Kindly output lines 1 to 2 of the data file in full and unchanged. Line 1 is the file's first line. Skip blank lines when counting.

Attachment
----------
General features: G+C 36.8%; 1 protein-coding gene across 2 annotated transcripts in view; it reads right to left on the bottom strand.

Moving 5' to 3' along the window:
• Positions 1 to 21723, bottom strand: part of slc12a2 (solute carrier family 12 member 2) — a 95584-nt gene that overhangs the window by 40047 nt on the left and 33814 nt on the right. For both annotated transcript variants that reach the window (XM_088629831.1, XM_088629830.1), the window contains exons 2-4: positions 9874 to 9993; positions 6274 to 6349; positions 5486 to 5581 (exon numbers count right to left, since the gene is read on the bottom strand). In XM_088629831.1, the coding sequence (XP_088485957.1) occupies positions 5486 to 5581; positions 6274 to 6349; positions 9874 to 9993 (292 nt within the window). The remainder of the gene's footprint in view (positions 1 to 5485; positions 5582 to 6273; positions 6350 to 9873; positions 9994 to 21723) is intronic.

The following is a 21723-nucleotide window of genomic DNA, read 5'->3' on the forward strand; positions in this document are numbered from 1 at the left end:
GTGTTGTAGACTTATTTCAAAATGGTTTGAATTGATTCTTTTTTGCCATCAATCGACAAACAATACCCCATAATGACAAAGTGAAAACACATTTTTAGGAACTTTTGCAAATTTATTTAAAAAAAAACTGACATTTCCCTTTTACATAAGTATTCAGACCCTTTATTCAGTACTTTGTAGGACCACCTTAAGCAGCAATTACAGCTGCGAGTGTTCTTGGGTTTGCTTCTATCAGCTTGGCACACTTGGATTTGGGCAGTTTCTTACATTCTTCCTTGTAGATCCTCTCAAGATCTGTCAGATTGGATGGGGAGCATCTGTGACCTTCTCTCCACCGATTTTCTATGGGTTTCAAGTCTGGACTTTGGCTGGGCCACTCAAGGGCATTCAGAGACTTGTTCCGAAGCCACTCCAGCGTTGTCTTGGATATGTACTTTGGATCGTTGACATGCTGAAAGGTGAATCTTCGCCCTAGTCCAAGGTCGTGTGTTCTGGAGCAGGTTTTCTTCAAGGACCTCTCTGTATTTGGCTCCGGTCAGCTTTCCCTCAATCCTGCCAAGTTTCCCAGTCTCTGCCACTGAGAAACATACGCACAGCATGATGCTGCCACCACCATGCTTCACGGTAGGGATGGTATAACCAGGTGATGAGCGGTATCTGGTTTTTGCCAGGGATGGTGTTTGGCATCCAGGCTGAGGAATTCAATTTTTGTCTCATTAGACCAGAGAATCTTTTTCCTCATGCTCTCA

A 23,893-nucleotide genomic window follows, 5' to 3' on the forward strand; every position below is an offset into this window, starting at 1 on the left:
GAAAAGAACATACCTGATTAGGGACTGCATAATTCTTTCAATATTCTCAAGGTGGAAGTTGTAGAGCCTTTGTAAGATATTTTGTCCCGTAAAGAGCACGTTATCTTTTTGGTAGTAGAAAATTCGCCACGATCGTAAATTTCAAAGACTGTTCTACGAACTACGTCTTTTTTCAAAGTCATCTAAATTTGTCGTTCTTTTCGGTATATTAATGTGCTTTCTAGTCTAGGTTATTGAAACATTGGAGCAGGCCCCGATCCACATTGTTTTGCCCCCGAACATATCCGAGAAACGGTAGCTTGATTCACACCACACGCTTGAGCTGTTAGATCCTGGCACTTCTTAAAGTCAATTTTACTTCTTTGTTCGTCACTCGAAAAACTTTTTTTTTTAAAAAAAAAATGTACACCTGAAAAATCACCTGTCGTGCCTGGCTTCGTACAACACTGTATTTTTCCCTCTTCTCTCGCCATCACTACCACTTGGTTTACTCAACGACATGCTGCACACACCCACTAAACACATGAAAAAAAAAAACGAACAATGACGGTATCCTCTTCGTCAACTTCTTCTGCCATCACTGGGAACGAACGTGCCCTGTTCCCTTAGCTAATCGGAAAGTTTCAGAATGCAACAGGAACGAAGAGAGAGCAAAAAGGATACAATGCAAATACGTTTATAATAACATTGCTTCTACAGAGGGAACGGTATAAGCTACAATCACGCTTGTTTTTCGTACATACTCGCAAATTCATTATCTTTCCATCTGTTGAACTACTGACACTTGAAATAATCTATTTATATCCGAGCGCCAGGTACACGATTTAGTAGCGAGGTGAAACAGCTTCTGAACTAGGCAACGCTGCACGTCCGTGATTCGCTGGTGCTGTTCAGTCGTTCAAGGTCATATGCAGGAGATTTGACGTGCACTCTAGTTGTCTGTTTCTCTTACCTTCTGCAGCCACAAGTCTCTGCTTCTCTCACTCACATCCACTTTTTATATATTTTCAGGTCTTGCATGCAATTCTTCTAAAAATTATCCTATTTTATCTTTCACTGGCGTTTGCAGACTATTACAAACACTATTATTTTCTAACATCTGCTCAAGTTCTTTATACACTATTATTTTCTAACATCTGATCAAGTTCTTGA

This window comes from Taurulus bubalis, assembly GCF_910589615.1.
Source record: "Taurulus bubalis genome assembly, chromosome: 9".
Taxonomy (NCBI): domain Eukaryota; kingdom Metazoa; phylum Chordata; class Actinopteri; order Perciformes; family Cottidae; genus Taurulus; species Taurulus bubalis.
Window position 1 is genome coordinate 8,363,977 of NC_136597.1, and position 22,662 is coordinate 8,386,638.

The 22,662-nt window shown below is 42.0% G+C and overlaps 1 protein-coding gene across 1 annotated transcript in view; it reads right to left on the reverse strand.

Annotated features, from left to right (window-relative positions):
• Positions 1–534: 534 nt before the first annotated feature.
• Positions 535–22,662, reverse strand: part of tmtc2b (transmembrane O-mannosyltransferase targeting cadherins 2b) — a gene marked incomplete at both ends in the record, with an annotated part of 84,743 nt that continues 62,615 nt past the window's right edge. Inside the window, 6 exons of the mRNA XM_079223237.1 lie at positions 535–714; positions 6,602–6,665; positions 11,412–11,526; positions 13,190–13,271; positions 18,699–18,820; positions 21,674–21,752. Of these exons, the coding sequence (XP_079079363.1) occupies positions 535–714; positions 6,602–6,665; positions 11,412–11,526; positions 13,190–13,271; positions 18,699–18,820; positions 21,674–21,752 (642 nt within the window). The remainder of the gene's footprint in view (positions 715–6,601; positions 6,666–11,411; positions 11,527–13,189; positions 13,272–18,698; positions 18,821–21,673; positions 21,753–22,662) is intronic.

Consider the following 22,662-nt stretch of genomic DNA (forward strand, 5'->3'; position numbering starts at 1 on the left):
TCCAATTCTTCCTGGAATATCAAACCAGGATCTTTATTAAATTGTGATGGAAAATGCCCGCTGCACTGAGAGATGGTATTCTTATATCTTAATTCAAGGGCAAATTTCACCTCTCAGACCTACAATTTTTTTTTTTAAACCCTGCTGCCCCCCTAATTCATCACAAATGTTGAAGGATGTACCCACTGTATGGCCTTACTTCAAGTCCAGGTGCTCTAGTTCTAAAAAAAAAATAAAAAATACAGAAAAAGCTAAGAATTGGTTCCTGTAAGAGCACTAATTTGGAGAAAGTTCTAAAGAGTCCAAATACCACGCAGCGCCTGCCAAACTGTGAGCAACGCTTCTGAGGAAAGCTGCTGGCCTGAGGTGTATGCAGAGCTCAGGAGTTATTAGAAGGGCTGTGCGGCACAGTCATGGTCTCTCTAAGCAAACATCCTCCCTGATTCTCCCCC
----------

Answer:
General features: G+C 36.8%; 1 protein-coding gene across 2 annotated transcripts in view; it reads right to left on the bottom strand.

Moving 5' to 3' along the window: